What is Derivation? – Finnish Derivational Suffixes
In this article, I want to take a closer look at what derivation means in the Finnish language. Linguists use a lot of grammatical terms to describe how language works. For a casual learner of a language, this will generally be needlessly complicated. As a general rule, I try to replace many grammar terms on my website with easier terms, and I attempt to describe the terms I do use in each article. However, not all grammar terms can be avoided, and you benefit from knowing at least a selection of them.
Derivation is a way of forming new words. Basic words can get a suffix (kirja -> kirjasto) or a prefix (kohtelias > epäkohtelias) and, thus, get a new meaning – related to the meaning of the base word but no longer the same.
1. Terms related to derivation
You do not have to remember all these terms! I’m listing them below but – as long as you understand the base concept – you should be fine reading this article.
- Derivation: the act of forming new words from existing words (Finnish: johtaminen, johto)
- To derive: to form new words from existing words (Finnish: johtaa)
- Derivational element: an element added to a word to create a new word (Finnish: johdin, johtopääte)
- Suffix: a derivational element glued to the end of a word (Finnish: suffiksi, takaliite)
- Prefix: a derivational element glued to the beginning of a word (Finnish: prefiksi, etuliite)
- Derivative: a new word that has been formed from an existing word (Finnish: johdos)
In addition, you will need to have an understanding of the terms below, which I’m only describing in their prototypical meaning:
- Noun: a word that refers to a thing, place or person (Finnish: substantiivi)
- Adjective: a word that describes the quality of a noun (Finnish: adjektiivi)
- Adverb: a word that describes the quality of a verb (Finnish: adverbi)
- Verb: a word that refers to an action, a “doing word” (Finnish: verbi)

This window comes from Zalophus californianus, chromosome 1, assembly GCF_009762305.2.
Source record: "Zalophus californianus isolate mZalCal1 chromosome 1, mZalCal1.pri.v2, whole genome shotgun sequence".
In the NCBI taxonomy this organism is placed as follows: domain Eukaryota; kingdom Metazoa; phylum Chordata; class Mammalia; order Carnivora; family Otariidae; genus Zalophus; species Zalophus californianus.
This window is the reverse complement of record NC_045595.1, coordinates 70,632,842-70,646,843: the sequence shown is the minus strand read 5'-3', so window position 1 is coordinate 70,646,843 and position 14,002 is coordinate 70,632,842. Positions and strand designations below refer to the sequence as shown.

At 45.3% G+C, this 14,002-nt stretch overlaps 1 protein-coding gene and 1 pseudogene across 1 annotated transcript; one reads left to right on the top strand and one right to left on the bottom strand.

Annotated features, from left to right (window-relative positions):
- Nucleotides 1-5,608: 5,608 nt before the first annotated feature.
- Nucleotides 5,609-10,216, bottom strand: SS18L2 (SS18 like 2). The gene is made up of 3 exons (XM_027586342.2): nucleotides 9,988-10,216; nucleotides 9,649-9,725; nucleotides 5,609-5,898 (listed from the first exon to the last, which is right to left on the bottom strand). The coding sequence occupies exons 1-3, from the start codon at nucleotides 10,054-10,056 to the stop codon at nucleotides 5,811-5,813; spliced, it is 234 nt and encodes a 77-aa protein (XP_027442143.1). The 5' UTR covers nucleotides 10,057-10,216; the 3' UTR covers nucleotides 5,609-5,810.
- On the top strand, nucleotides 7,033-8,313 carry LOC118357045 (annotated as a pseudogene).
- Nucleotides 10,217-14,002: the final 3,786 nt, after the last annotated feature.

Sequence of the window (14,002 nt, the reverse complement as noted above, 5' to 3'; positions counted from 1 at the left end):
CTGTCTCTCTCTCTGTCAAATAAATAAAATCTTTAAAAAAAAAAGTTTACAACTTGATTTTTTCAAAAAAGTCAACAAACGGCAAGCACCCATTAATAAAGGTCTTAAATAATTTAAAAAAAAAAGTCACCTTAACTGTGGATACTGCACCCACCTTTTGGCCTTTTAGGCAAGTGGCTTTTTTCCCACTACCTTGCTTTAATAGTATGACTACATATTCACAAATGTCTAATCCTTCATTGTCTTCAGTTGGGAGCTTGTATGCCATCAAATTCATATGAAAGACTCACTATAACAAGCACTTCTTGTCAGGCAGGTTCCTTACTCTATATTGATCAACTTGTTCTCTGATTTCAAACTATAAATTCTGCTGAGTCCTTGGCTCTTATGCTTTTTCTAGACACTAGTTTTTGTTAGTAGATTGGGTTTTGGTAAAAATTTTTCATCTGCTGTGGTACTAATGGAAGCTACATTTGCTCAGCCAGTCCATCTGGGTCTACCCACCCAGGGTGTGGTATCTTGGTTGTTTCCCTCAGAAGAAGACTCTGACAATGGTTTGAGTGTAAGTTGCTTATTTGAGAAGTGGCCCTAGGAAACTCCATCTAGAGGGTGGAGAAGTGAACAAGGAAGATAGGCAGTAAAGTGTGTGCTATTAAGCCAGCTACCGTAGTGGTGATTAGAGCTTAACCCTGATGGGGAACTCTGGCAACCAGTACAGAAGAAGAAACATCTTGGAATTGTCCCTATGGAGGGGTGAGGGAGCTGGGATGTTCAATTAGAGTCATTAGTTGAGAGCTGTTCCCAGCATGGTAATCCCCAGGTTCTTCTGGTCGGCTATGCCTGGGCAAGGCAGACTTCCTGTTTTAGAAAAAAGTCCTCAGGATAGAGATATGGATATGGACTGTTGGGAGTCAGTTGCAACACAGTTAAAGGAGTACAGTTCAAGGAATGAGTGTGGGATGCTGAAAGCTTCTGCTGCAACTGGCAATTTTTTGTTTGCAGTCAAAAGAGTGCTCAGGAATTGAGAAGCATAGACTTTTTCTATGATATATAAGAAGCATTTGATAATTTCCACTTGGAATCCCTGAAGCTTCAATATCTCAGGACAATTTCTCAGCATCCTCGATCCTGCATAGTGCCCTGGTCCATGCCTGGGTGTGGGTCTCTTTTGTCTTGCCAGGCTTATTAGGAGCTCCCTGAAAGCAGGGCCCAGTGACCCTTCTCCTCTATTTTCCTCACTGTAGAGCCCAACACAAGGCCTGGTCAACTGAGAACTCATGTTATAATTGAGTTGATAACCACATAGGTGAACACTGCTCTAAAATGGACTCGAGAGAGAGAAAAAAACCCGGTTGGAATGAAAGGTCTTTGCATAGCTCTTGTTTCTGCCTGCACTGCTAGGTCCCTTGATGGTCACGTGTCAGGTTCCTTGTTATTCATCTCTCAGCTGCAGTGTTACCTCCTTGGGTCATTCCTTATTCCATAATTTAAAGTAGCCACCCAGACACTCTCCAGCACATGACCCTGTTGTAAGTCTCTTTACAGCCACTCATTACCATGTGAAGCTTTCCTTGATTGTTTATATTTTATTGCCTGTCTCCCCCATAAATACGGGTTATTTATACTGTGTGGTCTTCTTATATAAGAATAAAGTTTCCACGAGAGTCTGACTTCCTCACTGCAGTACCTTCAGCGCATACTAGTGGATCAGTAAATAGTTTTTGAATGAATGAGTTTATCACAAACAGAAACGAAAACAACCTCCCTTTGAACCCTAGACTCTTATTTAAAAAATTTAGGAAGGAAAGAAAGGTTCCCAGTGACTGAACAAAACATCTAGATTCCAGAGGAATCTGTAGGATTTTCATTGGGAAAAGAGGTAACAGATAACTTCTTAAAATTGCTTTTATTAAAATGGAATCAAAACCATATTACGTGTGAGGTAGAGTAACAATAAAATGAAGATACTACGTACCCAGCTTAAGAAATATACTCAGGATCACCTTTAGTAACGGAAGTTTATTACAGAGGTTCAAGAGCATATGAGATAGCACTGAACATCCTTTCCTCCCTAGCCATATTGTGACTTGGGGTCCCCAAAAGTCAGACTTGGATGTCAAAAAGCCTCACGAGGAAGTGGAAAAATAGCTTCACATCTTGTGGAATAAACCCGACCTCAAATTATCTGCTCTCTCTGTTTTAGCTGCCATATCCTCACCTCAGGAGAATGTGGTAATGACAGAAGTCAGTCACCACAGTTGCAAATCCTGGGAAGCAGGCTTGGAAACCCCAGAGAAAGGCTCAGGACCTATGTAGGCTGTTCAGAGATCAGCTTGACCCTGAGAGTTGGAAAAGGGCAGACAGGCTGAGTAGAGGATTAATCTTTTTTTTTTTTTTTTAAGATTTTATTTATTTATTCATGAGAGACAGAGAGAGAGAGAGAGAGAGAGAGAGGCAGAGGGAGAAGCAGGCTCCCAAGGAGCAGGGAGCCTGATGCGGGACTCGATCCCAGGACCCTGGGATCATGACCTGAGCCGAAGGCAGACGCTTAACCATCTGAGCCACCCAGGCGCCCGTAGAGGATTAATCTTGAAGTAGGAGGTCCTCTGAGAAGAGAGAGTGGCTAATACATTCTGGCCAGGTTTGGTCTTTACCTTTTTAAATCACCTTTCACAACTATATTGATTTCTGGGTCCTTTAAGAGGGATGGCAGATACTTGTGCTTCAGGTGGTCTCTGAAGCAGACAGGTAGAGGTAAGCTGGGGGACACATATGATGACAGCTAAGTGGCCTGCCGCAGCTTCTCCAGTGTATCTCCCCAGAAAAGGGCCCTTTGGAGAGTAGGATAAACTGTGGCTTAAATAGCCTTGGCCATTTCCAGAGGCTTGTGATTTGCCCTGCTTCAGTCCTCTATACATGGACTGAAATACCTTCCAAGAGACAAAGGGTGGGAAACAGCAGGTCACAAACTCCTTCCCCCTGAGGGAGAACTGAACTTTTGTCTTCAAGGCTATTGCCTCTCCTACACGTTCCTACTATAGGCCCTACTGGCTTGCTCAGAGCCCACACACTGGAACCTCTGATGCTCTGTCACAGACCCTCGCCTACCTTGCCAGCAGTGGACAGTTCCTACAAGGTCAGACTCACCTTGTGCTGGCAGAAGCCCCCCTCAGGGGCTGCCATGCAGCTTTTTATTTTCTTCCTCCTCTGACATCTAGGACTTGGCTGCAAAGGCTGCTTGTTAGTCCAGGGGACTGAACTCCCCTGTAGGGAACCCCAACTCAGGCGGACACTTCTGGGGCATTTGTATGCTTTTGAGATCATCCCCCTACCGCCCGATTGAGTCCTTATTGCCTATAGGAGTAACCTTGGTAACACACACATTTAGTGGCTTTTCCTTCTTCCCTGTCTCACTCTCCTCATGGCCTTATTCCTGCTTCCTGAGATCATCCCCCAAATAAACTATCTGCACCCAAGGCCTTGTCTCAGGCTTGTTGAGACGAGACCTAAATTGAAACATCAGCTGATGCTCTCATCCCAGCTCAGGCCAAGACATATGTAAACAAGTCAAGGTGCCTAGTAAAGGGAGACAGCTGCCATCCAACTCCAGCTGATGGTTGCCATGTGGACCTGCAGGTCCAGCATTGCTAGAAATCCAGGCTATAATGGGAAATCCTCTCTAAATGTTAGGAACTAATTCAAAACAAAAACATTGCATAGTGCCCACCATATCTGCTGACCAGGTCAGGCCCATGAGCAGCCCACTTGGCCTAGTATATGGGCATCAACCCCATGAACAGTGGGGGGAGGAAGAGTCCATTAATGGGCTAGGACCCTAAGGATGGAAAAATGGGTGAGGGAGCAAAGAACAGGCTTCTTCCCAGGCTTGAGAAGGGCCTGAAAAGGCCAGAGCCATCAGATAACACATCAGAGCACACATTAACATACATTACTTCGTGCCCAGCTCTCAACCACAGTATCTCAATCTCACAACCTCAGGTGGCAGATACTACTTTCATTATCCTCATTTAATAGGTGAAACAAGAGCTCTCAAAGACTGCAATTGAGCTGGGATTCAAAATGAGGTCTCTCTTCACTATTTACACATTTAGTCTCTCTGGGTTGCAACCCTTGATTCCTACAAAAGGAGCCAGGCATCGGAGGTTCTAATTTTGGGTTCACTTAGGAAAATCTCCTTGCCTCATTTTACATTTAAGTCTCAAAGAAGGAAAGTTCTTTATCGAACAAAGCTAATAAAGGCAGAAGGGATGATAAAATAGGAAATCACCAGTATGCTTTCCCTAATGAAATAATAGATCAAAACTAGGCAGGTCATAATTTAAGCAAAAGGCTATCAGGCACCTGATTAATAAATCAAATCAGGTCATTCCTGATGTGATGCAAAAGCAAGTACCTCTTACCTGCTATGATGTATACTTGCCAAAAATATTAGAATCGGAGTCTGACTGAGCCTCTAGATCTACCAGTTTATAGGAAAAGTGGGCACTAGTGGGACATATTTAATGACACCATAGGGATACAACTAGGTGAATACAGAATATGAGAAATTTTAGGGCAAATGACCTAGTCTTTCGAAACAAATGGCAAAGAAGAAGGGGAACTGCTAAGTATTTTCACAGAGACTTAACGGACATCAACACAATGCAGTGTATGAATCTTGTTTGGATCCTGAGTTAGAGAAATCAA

2. Derivational elements in English
If this concept is completely new to you, you might benefit from learning that English also has derivational elements. Some common elements in English are:
- Suffixes: -ly (as in quickly), -ness (as in weakness), -ship (as in friendship), -er (as in writer)
- Prefixes: un- (as in unhappy), re- (as in rewrite), dis- (as in disagree)
Because not all of us are linguists, we could also add -ing (e.g. singing, dancing, killing) to this list. Technically, this is an inflection of a verb, but since it looks like a suffix, it can be useful to also acknowledge its existence here. There is not just one translation for -ing in Finnish, but two verb forms that often correspond to the English -ing are -minen (laulaminen, tanssiminen, tappaminen) and -massa (laulamassa, tanssimassa, tappamassa).
3. Derivational elements in Finnish
There are a lot of derivational elements in Finnish. My intention is to include the most common ones. You should keep that in mind while looking at this page: this is not an exhaustive list. If you want to get a more complete overview of all the elements used in Finnish to create new words, you should see if you can find the book Miten sanoja johdetaan, suomen kielen johto-oppia by Anna-Liisa Lepäsmaa, Anneli Lieko and Leena Silfverberg.
If I currently have an existing article that goes into more detail about an element, I’ve added a link to said article. The ones currently missing will probably be the topic of a new article at some point.
3.1. Noun > Adjective
By adding a suffix, you can make an adjective out of noun. Many of these suffixes are very common and productive. When an element is productive, this means it can be used to create new words, even today.
|onni||happiness||onneton||unhappy||Derivational suffix -ton/tön|
|Suomi||Finland||suomalainen||Finn(ish)||Derivational suffix -lainen/läinen|
|väri||color||värillinen||colored||Derivational element -llinen|
|ruoho||grass||ruohikko||lawn||Derivational element -kko/kkö|
|kulta||gold||kultainen||golden||Derivational element -inen|
|kala||fish||kalaisa||fishy||Derivational suffix -isa/isä|
|lahja||gift||lahjakas||gifted||Derivational suffix -kas/käs|
3.2. Noun > Adverb
Derivational elements that make nouns into adverbs are less common and usually unproductive. When an element is unproductive, this means you can’t add the suffix to just any word. Rather, it’s based on certain, already existing nouns only.